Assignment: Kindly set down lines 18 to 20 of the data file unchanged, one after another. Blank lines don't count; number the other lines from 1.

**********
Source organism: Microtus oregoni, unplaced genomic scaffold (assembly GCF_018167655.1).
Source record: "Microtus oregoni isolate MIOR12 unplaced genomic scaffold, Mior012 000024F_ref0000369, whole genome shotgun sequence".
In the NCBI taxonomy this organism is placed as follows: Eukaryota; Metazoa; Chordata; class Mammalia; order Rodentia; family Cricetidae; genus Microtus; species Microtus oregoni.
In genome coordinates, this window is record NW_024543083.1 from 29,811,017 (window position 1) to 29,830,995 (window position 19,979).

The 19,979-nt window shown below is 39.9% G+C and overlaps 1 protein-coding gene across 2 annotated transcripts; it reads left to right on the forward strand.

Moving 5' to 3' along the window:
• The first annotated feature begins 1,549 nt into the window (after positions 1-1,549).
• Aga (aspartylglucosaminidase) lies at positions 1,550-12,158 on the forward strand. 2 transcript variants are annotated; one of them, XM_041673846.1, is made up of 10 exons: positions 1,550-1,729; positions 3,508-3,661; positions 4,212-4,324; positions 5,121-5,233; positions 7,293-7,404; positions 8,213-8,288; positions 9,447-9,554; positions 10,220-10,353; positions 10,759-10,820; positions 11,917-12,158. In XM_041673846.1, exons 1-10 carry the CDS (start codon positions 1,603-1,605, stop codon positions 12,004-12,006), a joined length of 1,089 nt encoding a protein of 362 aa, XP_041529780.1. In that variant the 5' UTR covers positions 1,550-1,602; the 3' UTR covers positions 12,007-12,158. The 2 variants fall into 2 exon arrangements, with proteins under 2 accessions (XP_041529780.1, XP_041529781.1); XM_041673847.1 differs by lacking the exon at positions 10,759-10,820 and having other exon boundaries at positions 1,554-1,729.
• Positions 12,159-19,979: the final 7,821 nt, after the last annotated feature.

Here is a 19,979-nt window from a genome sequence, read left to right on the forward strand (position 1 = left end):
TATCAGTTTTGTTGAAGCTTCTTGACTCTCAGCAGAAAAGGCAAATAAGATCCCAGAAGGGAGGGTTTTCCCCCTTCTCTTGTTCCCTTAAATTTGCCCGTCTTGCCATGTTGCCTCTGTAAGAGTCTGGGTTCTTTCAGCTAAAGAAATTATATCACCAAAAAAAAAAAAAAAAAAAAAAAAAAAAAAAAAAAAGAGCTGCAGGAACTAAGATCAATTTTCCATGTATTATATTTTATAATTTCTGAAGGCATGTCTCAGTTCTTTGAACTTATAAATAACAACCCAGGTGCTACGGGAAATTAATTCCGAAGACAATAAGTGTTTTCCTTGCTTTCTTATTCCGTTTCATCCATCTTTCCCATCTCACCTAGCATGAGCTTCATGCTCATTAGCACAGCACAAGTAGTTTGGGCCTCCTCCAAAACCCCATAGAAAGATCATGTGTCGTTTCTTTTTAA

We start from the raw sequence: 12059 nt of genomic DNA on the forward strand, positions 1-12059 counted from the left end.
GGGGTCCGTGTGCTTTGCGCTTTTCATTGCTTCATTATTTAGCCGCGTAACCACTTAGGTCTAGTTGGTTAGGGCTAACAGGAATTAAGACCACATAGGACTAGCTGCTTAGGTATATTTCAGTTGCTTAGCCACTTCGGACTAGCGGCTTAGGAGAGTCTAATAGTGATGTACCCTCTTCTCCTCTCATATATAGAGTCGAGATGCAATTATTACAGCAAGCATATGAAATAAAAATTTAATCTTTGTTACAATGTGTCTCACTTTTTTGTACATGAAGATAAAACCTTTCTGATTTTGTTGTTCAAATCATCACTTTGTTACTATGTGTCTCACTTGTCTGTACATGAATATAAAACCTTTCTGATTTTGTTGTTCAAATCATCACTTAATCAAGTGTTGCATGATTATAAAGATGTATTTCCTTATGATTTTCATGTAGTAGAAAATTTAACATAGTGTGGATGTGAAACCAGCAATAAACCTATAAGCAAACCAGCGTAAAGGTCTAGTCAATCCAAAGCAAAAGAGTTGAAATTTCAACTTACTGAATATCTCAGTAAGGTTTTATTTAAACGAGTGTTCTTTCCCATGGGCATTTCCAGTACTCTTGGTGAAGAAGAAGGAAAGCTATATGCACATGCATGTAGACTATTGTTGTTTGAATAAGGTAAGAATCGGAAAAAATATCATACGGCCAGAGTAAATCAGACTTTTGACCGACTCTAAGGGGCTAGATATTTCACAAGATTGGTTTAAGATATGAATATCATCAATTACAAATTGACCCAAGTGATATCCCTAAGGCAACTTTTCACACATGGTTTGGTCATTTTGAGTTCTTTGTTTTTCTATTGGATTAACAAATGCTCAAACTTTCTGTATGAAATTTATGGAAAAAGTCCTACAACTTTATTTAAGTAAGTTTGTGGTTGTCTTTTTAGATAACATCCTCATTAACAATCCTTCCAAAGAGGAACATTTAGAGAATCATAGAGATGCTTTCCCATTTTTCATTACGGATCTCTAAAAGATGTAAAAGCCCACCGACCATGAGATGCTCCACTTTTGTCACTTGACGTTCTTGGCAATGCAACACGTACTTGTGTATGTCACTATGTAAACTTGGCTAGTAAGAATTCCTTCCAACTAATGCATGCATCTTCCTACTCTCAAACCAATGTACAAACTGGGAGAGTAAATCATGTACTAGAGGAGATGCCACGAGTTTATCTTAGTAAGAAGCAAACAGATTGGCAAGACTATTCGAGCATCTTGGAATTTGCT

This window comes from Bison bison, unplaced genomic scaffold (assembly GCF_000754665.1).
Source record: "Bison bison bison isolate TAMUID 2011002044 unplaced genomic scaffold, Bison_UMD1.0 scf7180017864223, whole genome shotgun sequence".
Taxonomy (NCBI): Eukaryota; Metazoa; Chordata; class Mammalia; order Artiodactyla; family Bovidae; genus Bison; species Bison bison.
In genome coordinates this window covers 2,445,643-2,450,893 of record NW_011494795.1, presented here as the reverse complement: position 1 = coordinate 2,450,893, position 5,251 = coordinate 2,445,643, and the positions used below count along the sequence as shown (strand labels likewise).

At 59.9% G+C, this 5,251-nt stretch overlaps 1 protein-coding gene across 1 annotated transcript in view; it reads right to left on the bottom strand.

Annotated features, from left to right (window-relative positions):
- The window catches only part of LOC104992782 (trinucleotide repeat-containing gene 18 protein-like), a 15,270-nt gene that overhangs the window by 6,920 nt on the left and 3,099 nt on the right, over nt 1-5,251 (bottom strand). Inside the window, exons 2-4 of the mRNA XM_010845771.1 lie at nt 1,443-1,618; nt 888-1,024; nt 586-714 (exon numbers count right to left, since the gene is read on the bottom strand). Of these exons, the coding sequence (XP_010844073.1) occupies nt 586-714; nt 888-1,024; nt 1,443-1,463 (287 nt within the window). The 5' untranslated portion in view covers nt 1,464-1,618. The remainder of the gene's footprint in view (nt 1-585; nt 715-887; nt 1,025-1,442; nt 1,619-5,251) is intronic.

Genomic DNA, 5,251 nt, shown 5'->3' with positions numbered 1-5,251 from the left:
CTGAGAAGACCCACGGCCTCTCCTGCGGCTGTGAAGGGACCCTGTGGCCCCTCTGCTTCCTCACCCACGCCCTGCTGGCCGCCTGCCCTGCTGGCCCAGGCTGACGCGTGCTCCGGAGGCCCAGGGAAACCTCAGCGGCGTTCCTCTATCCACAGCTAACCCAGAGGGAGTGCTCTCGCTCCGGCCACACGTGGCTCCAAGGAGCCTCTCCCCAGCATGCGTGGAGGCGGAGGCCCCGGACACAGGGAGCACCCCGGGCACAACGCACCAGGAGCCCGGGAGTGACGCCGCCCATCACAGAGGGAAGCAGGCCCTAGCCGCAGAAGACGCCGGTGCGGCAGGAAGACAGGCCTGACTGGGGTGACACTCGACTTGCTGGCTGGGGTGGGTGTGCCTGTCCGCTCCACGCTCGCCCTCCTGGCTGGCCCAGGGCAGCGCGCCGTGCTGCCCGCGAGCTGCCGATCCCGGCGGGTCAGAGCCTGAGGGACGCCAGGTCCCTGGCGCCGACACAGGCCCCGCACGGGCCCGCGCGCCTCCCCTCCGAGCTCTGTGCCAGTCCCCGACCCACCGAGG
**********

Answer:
At 59.9% G+C, this 5,251-nt stretch overlaps 1 protein-coding gene across 1 annotated transcript in view; it reads right to left on the bottom strand.

Annotated features, from left to right (window-relative positions):
- The window catches only part of LOC104992782 (trinucleotide repeat-containing gene 18 protein-like), a 15,270-nt gene that overhangs the window by 6,920 nt on the left and 3,099 nt on the right, over nt 1-5,251 (bottom strand). Inside the window, exons 2-4 of the mRNA XM_010845771.1 lie at nt 1,443-1,618; nt 888-1,024; nt 586-714 (exon numbers count right to left, since the gene is read on the bottom strand). Of these exons, the coding sequence (XP_010844073.1) occupies nt 586-714; nt 888-1,024; nt 1,443-1,463 (287 nt within the window). The 5' untranslated portion in view covers nt 1,464-1,618. The remainder of the gene's footprint in view (nt 1-585; nt 715-887; nt 1,025-1,442; nt 1,619-5,251) is intronic.